Recently I attended a conference on the administrative state. I and 11 others, including legal scholars, historians, economists, and political scientists, wrote papers for the conference. We subsequently spent six hours each day of the conference discussing and commenting on the papers. It was exhausting and exhilarating.
What is the administrative state and what does it have to do with leadership? Scholars have long noted that a significant if neglected portion of policy implementation and, indeed, policy making happens outside of the U.S. executive, legislative, and judicial branches. As examples, the FDA, SEC, Federal Reserve, and other agencies are charged with implementing goals and aims specified, often loosely, by Congress and upheld in the courts.
Many agree that we need these agencies because our world has become too complex for Congress to legislate and oversee the policy regimes they put in place. Specialists in each area—which, let’s face it, Congressional representatives are not—are needed to work in the technical areas of food and drug and securities regulation.
And so, a cadre of experts has emerged to interpret and implement what Congress writes. As polarization has reduced the ability of Congress to legislate, the administrative state has expanded to fill the void.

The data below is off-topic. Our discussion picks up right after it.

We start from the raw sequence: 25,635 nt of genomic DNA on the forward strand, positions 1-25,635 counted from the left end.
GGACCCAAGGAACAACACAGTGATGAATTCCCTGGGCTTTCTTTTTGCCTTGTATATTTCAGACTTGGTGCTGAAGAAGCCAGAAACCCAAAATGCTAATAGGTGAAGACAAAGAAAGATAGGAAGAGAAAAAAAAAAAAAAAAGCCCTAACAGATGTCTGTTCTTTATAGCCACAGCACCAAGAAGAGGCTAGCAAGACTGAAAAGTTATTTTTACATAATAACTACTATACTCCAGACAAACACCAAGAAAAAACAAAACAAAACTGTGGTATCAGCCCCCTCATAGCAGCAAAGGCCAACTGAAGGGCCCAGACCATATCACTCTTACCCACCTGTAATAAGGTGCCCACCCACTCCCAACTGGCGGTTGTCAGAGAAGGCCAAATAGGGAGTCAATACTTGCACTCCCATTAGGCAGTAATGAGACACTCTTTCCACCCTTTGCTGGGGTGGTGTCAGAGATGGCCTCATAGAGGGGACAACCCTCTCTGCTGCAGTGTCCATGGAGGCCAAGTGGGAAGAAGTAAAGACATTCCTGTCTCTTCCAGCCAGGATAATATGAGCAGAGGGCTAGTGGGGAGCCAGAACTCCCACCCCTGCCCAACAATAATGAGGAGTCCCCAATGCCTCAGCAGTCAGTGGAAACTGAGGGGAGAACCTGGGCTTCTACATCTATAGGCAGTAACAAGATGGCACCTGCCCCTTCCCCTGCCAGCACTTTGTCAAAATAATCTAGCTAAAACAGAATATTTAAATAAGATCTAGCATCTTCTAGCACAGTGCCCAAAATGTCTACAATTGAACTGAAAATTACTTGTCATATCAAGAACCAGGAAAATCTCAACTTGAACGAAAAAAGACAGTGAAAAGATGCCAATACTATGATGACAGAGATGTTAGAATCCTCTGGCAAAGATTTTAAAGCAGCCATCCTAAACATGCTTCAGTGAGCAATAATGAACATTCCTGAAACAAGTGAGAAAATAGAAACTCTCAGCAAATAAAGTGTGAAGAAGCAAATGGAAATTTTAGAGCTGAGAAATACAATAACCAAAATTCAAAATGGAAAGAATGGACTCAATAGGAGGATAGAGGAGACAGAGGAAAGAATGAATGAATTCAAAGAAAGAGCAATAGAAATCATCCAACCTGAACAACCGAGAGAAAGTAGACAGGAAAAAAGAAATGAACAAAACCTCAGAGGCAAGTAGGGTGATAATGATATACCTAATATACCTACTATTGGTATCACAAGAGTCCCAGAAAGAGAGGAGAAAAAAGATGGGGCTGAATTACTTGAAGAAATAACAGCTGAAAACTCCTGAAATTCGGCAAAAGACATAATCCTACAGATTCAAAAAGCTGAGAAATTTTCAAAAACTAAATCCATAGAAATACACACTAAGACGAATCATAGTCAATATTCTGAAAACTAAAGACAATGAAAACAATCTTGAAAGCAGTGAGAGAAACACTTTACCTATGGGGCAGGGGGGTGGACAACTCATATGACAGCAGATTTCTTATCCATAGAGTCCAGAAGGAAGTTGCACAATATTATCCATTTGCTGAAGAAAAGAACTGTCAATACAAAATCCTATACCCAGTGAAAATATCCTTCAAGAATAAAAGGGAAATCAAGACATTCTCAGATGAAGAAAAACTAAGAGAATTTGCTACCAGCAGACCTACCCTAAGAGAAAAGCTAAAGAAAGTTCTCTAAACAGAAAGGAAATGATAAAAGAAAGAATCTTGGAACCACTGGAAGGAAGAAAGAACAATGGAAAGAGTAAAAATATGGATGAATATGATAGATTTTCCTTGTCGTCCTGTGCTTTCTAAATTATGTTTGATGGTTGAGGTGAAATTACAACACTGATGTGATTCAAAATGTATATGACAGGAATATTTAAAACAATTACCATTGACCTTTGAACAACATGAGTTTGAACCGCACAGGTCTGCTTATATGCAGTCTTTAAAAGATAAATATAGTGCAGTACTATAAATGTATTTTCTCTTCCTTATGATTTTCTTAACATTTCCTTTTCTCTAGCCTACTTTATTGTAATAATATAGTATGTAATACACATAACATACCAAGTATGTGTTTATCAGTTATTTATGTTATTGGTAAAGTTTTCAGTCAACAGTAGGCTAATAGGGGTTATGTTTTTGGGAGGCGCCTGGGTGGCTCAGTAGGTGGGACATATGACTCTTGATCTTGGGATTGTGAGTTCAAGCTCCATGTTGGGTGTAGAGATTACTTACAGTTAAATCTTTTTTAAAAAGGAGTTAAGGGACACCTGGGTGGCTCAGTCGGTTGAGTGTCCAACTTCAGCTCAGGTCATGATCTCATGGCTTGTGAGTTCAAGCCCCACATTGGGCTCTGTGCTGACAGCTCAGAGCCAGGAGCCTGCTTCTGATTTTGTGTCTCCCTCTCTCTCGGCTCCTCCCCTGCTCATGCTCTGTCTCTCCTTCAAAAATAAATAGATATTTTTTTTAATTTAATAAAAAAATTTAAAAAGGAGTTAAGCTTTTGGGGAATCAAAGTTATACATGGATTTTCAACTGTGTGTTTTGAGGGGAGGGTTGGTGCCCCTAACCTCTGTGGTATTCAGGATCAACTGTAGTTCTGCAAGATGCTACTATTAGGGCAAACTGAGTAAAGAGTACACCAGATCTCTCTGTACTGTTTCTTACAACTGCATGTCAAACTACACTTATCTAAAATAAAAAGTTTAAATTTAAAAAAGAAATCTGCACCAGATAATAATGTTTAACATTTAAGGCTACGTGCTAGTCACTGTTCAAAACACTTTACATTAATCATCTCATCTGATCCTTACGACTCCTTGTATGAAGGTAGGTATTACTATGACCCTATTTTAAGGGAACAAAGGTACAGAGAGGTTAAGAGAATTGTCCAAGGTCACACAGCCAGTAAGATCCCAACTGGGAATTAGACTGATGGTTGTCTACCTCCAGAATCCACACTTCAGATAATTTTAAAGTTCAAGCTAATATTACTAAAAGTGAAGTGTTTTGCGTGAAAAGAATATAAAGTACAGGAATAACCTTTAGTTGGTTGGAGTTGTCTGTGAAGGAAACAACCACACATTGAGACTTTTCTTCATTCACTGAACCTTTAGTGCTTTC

This is where the leadership challenges begin. Experts who work in government agencies play leadership roles. For the most part, this is well and good. Sometimes, however, they expand or, arguably, alter the mission of their agency.
Government agency experts may have interests that are at least partially at odds with those of the legislators: Sometimes their goals are to expand the applicability of the regulation beyond what elected officials intended or at the expense of citizens’ freedom to make choices. Courts often get involved in keeping the administrative state in check.
Whatever we know about leadership in political settings may transfer somewhat to the administrative state, but there are some key differences. Checks and balances and electoral input exist in the political arena. That level of accountability, such as it is, is lacking in the administrative state. Although it’s not the administrative state that will take us to war (or not), nevertheless, it should operate according to a system of checks and balances.
Second, there is no competition in the administrative state. One may lead without input from the “other side,” whatever that may be. Third, transparency may emerge in some settings of the administrative state, but it’s not required.
We need institutional mechanisms to provide transparency, input from the electorate, accountability, and competition to ensure that the expertise of the administrative state serves all of us while not overly limiting our individual hopes and dreams.